Protocols for private data analysis are known to require large amounts of data in order to provide reasonable utility. This can be alleviated in various ways by requiring more trust on the part of the data provider. This project is exploring novel trust models and how much extra utility can be gained in those models. This will hopefully lead to more accurate private analysis being available, especially to smaller entities who lack very large datasets.
Explaining the science
The primary formalisation of privacy currently considered is that of 'differential privacy'. This is a way of formally guaranteeing that in contributing your data to an analysis you don't cause the result of that analysis to leak much information about you.
There are known limits on how accurate an estimate with this property can be without the data providers having to trust a third party to handle their data or cryptography to protect their data. However with a trusted third party or a large amount of cryptographic computation this accuracy can be substantially improved in many cases. This project is interested in intermediate possibilities.
For example it is known (partially due to early work from this project) that high levels of accuracy can be achieved if you can trust that most other users will follow the protocol properly and that all the data being submitted is shuffled before the analyser sees it. To picture this shuffling imagine each contributor (with identical handwriting) writing a message on a piece of paper and putting all these pieces of paper in a large bin. The bin is then thoroughly shaken before being opened.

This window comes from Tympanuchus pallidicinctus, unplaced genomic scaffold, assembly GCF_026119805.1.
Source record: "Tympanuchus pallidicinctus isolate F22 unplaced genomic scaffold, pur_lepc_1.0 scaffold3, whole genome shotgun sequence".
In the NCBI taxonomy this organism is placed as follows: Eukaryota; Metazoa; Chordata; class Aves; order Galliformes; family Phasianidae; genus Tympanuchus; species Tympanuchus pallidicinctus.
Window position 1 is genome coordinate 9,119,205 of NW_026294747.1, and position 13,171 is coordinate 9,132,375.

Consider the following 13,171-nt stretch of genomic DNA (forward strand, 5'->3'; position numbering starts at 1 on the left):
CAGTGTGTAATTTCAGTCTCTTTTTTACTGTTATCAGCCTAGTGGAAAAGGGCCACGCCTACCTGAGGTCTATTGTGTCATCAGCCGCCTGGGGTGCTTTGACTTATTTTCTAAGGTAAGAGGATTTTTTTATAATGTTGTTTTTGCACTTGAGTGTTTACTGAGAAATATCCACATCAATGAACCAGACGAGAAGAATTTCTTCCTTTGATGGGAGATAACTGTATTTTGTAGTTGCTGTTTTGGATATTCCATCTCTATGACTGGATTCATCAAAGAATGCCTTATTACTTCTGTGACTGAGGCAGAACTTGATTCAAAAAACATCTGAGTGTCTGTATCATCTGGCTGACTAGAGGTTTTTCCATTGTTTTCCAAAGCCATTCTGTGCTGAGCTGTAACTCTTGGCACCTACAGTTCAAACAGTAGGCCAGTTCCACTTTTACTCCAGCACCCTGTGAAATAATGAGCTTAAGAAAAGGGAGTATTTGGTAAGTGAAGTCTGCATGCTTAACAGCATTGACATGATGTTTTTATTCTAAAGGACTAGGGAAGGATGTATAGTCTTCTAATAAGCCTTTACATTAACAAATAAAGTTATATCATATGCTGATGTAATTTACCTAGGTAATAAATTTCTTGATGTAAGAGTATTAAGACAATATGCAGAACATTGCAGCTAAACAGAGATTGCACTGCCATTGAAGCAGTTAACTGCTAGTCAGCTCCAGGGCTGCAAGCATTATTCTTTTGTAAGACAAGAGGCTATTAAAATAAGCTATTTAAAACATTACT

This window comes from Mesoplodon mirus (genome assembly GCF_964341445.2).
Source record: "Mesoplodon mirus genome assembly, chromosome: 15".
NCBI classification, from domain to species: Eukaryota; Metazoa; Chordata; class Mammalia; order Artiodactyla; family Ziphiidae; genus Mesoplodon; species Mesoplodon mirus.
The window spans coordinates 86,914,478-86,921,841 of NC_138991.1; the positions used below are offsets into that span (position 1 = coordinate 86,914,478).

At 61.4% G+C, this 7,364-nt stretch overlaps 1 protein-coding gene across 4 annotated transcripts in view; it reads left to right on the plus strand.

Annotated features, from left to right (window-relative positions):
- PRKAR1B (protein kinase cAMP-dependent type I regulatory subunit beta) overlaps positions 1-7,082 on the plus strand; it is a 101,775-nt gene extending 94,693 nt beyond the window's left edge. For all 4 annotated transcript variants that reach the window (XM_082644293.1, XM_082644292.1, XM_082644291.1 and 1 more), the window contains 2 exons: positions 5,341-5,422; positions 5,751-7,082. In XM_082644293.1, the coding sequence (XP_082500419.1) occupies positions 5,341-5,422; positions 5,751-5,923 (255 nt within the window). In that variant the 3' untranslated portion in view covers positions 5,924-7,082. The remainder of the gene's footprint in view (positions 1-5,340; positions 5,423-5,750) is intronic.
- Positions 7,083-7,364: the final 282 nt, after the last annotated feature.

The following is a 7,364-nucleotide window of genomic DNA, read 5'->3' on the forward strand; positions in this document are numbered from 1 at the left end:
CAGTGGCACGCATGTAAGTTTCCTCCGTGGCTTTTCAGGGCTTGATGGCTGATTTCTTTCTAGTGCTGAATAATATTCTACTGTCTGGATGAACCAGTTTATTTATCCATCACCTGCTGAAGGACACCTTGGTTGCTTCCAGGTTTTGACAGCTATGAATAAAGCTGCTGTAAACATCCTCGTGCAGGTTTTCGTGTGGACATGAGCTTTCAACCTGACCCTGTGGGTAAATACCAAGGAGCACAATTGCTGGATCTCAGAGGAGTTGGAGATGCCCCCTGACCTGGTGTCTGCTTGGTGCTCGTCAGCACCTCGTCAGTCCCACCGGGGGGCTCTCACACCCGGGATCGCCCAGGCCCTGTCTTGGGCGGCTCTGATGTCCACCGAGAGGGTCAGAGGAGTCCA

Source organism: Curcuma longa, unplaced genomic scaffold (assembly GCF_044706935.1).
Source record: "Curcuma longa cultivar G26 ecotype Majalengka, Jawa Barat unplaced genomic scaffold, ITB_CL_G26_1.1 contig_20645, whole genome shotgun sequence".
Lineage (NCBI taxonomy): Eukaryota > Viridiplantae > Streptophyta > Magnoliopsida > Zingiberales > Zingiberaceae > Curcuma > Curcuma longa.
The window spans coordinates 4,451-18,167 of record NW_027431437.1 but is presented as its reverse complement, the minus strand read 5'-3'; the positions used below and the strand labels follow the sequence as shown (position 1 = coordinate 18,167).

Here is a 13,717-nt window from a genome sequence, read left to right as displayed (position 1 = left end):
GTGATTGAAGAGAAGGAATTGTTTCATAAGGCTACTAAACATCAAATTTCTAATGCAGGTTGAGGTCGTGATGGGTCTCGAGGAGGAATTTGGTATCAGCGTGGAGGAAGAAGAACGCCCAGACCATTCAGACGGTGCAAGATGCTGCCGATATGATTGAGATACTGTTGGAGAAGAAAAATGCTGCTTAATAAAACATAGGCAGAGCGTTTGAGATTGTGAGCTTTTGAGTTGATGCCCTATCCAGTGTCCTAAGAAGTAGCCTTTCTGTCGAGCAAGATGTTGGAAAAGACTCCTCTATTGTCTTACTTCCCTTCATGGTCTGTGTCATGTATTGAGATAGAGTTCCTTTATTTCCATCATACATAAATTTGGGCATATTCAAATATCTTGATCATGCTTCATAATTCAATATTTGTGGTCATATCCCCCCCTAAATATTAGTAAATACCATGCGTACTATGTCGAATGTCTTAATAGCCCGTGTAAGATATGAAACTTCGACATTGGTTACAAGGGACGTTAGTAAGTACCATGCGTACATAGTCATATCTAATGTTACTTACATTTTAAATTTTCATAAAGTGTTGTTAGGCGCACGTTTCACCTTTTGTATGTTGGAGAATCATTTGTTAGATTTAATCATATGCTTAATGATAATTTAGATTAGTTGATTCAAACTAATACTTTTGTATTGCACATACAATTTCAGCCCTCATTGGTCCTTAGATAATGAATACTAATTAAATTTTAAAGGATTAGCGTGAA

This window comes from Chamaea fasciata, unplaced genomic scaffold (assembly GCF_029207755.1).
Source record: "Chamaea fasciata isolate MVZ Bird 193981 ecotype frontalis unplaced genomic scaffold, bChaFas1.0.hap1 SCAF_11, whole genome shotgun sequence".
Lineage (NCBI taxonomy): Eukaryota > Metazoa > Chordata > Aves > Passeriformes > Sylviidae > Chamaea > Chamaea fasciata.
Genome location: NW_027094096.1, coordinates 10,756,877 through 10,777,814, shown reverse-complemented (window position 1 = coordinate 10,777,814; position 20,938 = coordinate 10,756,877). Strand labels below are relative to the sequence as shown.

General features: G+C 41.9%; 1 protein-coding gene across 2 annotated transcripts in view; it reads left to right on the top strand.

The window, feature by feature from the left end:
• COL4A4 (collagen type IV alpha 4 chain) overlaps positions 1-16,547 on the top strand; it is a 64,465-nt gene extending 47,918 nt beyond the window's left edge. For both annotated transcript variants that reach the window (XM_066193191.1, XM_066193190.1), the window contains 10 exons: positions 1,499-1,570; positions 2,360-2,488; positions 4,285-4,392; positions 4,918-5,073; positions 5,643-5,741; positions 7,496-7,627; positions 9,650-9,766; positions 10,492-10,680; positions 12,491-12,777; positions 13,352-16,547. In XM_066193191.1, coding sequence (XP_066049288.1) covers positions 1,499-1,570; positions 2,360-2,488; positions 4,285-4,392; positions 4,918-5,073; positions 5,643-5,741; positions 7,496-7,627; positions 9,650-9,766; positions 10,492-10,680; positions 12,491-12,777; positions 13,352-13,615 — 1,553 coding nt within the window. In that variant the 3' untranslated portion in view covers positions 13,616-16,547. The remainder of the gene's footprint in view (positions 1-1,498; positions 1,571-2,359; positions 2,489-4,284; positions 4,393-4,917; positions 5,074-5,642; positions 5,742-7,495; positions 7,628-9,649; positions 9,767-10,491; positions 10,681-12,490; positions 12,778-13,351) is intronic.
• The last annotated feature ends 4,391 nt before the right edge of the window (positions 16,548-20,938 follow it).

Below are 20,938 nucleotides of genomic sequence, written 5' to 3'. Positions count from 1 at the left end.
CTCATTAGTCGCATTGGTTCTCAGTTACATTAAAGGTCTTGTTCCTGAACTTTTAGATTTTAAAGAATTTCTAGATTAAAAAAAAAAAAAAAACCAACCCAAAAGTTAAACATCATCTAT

This project hopes to create cryptographic protocols to simulate this process with much less cryptographic work than the above mentioned general solutions. It is also developing more models that could be run in this trust model.
This project should result in multiple papers contributing to the study of different trust models and their implementation. This can mean the development of new trust models, the development and analysis of new protocols within these models and/or the development of improved analyses for existing protocols. It can also mean the realisation of new trust models based on established assumptions e.g. by using cryptography to enforce trustworthiness.
This work has the potential to make the gathering of insights from data more privacy preserving in any situation where the data is currently held locally and an analysis of the whole dataset is wanted.